Italian coach wants to 'save' controversial climber
Italian coach Aldo Sassi has said he would like to work with Riccardo Riccò, believing the controversial Italian is an important rider in the sport, despite failing a test for CERA during the 2008 Tour de France.
Sassi is undergoing treatment for a brain tumor but is in Australia to promote the Centro Mapei coaching centre and see his riders compete in the world championships. He coaches Cadel Evans, Ivan Basso and Michael Rogers, and will work with Damiano Cunego and the Lampre team in 2011.
He told Gazzetta dello Sport he is intrigued about Riccò's potential, despite his ban for doping and difficult character.
"I think Riccardo is the best climber out there. He's important for cycling in both Italy and the world and we can't afford to lose him," he said.
"I think he's surrounded by people who don’t advise him very well. But I think it's very important we help him make a full rehabilitation. I've never spoken to him but I'd like to coach him and work with him closely; on a personal level, psychologically level and how he communicates with people and with the media. I worked on some of these aspects with Basso, especially the communication aspect."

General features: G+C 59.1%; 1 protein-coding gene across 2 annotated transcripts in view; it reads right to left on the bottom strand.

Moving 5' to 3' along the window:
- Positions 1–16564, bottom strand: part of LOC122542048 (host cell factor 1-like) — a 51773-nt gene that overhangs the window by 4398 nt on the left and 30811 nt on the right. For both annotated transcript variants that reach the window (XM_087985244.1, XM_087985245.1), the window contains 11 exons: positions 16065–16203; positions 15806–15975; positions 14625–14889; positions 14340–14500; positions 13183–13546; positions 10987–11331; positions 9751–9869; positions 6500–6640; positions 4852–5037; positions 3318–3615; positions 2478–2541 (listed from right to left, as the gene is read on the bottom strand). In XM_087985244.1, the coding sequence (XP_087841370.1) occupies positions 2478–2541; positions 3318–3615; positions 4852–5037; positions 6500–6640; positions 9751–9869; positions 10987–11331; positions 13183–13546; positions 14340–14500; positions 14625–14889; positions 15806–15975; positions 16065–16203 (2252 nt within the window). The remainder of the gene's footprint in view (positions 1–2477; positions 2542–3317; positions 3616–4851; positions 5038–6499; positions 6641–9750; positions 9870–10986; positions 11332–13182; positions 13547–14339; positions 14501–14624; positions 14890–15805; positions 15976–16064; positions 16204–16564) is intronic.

Sassi has a clear stance against doping and insists his riders agree to blood volume testing to control if they use blood doping techniques. He is not scared to take a risk with Riccò.
"I know that I'd put my hard-earned credibility at risk but it’s too easy to take up a challenge when you've got nothing to lose. Sometimes you've got to put your neck on the line for something important," he said.
"If we don't do it by believing in this sport, how can we change things? I'm 51 and I don’t know how long I've got to live. I've got to direct my energy as well as I possibly can. I can’t waste it with people who aren't interested."
Freire is his favourite
Sassi has studied the road race course in Geelong and believes Cadel Evans has a chance of defending his rainbow jersey next Sunday but tips Spain's Oscar Freire as the favourite to win a fourth world title. Sassi worked with Freire when he was on the Mapei team between 2000 and 2002.
"It's not a course for sprinters like Cavendish and it could turn out to be a really selective race," he predicted.
"Evans has told me that it's possible to come through late in a sprint. The line through the last corner will be decisive, before the rising finishing straight."
"I think Cadel is going better than he thinks. But Gilbert is the big threat and Pozzato could be a contender if he has a good day. Unfortunately Italy is missing a rider like Bettini. As a result my favourite is Freire. It doesn't matter if he has a team to help him or not because he's able to use his instinct to take advantage of any situation."
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